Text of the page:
Dark Wild Realm

Dark Wild Realm

by Michael Collier

Paperback

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Product Details

ISBN-13: 9780618919918
Publisher: Houghton Mifflin Harcourt
Publication date: 11/01/2007
Pages: 76
Product dimensions: 5.50(w) x 8.25(h) x 0.25(d)

About the Author

Michael Collier has been the director of the Bread Loaf Writers' Conference and has taught English at the University of Maryland, College Park. His previous volumes of poetry are THE CLASP AND OTHER POEMS, THE FOLDED HEART, THE NEIGHBOR, and THE LEDGE, a finalist for the Los Angeles Times Prize and the National Book Critics Circle Award. Collier is the recipient of a Guggenheim fellowship, NEA fellowships, and the Discovery/The Nation Award, among other honors. He resides in Maryland.

Read an Excerpt


BIRDS APPEARING IN A DREAM

One had feathers like a blood-streaked koi, another a tail of color-coded wires.
One was a blackbird stretching orchid wings, another a flicker with a wounded head.

All flew like leaves fluttering to escape, bright, circulating in burning air, and all returned when the air cleared.
One was a kingfisher trapped in its bower,

deep in the ground, miles from water.
Everything is real and everything isn’t.
Some had names and some didn’t.
Named and nameless shapes of birds,

at night my hand can touch your feathers and then I wipe the vernix from your wings, you who have made bright things from shadows, you who have crossed the distances to roost in me.

HOW SNOW ARRIVES

The pine trees stood without snow, though snow was in the air, a day or two away, forming in the place where singing forms the air.

“Mother?” is what I heard my mother say, said in such a way she knew her mother didn’t know her, as if they stood beneath the trees and breathed the singing air.

How frail the weather when its face is blank or, startled, turns to find its startled self in a child’s voice, flake by flake of the arriving snow.

“Mother?” is what I say, as if I didn’t know her, standing blank and startled where she stands beneath the trees amid the singing air.

THE WATCH

Three days after our friend died, having dropped to his knees at the feet of his teammates, we are sitting in a long, narrow, windowless chapel, staring at his casket that runs parallel to the pews.
It’s like a balance beam or a bench you could sit on— floral sprays around it, a wooden lectern behind, and a priest nobody knew, a man I’d seen in the parking lot, pulling on a beret and stamping out a cigarette, all in one move, as he emerged from his car, holding a black book.
And now he is reassuring us that our friend is in a better place, that God, too soon, has called him home, a mystery faith endures.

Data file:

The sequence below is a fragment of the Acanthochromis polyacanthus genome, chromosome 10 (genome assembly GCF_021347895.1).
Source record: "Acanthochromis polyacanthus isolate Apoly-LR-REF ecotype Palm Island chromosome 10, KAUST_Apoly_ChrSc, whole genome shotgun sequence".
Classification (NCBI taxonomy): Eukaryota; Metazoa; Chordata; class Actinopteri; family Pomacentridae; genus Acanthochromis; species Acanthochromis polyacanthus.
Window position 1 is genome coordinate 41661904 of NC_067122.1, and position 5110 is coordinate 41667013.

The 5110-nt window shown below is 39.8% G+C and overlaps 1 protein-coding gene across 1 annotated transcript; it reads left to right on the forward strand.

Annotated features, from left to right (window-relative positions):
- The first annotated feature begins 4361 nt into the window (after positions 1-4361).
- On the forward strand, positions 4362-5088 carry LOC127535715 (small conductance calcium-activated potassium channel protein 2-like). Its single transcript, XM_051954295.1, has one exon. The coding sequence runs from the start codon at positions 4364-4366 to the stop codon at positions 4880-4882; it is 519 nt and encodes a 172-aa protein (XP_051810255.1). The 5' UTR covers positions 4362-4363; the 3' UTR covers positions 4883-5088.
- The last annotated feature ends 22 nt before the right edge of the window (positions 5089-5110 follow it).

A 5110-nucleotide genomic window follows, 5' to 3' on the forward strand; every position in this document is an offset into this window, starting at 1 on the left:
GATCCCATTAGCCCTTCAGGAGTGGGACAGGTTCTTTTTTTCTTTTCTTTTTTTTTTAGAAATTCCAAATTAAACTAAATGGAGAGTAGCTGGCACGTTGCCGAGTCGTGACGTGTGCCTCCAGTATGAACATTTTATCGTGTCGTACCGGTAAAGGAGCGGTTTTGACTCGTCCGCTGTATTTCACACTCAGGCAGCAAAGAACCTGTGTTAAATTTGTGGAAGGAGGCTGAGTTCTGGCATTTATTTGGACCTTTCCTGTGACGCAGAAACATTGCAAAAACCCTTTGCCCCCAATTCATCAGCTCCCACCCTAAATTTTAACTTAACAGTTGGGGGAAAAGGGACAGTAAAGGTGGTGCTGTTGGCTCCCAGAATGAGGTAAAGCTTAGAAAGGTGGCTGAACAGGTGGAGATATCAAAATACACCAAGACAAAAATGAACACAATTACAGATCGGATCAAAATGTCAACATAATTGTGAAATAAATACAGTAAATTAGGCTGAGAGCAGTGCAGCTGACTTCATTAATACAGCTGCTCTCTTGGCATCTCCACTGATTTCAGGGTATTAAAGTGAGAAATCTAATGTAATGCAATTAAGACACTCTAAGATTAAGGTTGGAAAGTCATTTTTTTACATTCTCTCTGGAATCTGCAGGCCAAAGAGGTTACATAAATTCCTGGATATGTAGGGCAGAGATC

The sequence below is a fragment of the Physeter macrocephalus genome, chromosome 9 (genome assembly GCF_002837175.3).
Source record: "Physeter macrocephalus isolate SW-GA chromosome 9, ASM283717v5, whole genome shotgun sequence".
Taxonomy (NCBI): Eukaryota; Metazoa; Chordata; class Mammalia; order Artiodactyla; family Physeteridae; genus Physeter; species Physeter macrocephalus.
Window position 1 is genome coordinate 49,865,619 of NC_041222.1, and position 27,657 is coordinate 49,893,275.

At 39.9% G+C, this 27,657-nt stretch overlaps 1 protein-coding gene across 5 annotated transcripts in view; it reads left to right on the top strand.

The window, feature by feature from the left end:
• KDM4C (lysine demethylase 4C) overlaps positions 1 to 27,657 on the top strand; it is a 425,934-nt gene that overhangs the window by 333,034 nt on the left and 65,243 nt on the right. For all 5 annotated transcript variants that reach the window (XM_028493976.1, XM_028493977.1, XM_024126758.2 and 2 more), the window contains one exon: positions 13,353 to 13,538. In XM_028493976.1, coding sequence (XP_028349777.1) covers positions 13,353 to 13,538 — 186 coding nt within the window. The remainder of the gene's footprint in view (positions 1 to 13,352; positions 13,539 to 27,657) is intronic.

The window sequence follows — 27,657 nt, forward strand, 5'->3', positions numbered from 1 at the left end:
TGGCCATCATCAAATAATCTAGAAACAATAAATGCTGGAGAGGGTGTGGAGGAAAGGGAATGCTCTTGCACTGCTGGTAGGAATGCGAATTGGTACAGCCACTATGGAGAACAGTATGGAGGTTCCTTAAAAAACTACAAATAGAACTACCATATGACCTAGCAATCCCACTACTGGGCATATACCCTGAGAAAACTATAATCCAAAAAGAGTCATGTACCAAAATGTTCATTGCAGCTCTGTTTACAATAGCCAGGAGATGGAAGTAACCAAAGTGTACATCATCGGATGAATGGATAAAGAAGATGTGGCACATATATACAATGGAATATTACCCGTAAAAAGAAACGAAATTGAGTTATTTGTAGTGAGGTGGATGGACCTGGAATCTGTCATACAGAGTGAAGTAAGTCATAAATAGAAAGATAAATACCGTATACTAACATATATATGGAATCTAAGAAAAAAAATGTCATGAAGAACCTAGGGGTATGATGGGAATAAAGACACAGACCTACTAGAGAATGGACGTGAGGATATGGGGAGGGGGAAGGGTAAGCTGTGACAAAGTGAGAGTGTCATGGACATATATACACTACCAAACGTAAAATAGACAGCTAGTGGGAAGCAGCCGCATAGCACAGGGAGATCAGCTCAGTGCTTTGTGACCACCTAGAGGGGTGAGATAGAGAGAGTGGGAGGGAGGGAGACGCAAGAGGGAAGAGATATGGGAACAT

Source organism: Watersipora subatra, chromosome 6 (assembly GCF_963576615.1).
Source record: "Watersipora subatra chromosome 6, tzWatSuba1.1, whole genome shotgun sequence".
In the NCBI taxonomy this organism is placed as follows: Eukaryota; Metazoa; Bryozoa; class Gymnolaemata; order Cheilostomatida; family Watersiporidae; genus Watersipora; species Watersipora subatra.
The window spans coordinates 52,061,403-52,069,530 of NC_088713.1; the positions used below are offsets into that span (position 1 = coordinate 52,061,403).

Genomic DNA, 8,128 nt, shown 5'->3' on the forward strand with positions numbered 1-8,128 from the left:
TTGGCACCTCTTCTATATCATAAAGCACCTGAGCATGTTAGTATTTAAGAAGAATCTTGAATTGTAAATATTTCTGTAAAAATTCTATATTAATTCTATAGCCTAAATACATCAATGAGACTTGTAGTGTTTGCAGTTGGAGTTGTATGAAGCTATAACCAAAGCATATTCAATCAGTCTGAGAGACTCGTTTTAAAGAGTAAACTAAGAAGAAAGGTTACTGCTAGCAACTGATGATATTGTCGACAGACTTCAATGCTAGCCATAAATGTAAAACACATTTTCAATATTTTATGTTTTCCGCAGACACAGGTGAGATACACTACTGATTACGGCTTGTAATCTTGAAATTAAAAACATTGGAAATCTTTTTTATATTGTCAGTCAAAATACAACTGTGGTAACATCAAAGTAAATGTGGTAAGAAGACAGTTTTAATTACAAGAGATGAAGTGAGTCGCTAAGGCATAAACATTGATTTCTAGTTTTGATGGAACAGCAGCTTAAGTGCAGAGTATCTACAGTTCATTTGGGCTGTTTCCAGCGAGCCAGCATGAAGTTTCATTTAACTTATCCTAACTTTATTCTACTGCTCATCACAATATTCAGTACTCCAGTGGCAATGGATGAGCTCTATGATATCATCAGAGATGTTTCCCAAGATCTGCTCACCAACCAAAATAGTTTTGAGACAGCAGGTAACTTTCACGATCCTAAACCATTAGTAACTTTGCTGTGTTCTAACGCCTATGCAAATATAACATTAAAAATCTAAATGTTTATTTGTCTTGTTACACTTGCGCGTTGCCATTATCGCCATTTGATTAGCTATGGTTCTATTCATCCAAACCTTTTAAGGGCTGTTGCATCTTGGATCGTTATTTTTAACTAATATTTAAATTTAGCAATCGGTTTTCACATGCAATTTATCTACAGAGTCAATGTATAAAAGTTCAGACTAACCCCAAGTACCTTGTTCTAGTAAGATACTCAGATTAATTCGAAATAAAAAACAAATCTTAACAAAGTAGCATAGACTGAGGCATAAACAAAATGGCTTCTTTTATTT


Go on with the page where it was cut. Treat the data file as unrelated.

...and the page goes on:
Occasionally he looks down to check his watch, the habit of a man who always has a next place to be, which must be why he barely stays to finish the job.
Our friend had the most beautiful voice and his guitar was as cool and smart, soulful in its registers. When he played, he gave his body to the music, his eyes closed sometimes and his head bent, sheltering what he made of himself, his fingers knowing the next place and the next—his voice, too— taking each of us with him.

ABOUT THE MOTH

If you think the dead understand silence, then why do they light their hems

and burn in dresses? Why do they fan their wings against screens and windows as if they wanted in?

Why do they show their wiry contraptions dusty with age and almost useless?

They only want to wake us with their light unraveled from upper darkness.

They only want to hear us speak our reassurances.
Love will conquer, the heart endures.

And when they’ve left—flames, dust— and frantic—we want them back,

not the friends and parents they once had been but their new presences, sharp, unequivocal,

buoyant in their crossing back and forth, inhabiting the condition they’ve become.

CONFESSIONAL

I was waiting for the frequency of my attention to be tuned to an inner station—all mind but trivial matter, wavelengths modulated like topiary swans on a topiary sea, and not quite knowing where the tide would take me.

In the darkness where I kneeled, I heard whispering, like dry leaves. It had a smell—beeswax, smoke; a color—black; and a shape like a thumb.
That’s when the door slid open and the light that years ago

spoke to me, spoke again, and through the veil, an arm, like a hand-headed snake, worked through, seven-fingered, each tipped with sin. What the snake couldn’t see, I saw, even as it felt what I felt or heard what I said.

Then along my arms boils and welts rose, on my back scourge marks burned. I counted nails, thorns.
In my mind, inside my own death’s head, I could hear: “Please, forgive me. Do not punish me for what I cannot be.”

Copyright © 2006 by Michael Collier. Reprinted with permission by Houghton Mifflin Company.

Table of Contents


CONTENTS

A PROLOGUE IX BIRDS APPEARING IN A DREAM 3 HOW SNOW ARRIVES 4 THE WATCH 5 ABOUT THE MOTH 7 CONFESSIONAL 8 SUMMER ANNIVERSARY 9 BIRD CRASHING INTO WINDOW 11 HOW DID IT GET INSIDE ? 12 TO THE MORTICIAN’S SON 13 BOUGAINVILLEA 14 SNOW DAY 15 TWENTY-FIRST CENTURY 16 THE MISSING MOUNTAIN 17 SINGING, 5 A.M. 21 OUT OF WHOLE CLOTH 22 THEIR WEIGHT 23 MINE OWN JOHN CLARE 24 ELEGY FOR A LONG-DEAD FRIEND 26 A WINTER FEEDING 28 SPELUNKER 29 THE MESSENGER 30 A LINE FROM ROBERT DESNOS USED TO COMMEMORATE GEORGE “SONNY” TOOK-THE-SHIELD, FORT BELKNAP, MONTANA 34 BIGGAR, SCOTLAND, SEPTEMBER 1976 35 MEDEA’S OLDEST SON 37 LOST HORIZON 38 AUBADE 41 BOAT RENTAL 42 COMMON FLICKER 44 INVOCATION TO THE HEART 45 A NIGHT AT THE WINDOW 47 THE LIFT 48 TO A CHAMELEON 50 NIGHT STORY 51 TURKEY VULTURES 52 IN MAY 53 SHELLEY’S GUITAR 55 BARDO 57 THE NEXT NIGHT 58 Notes 61 Acknowledgments 63

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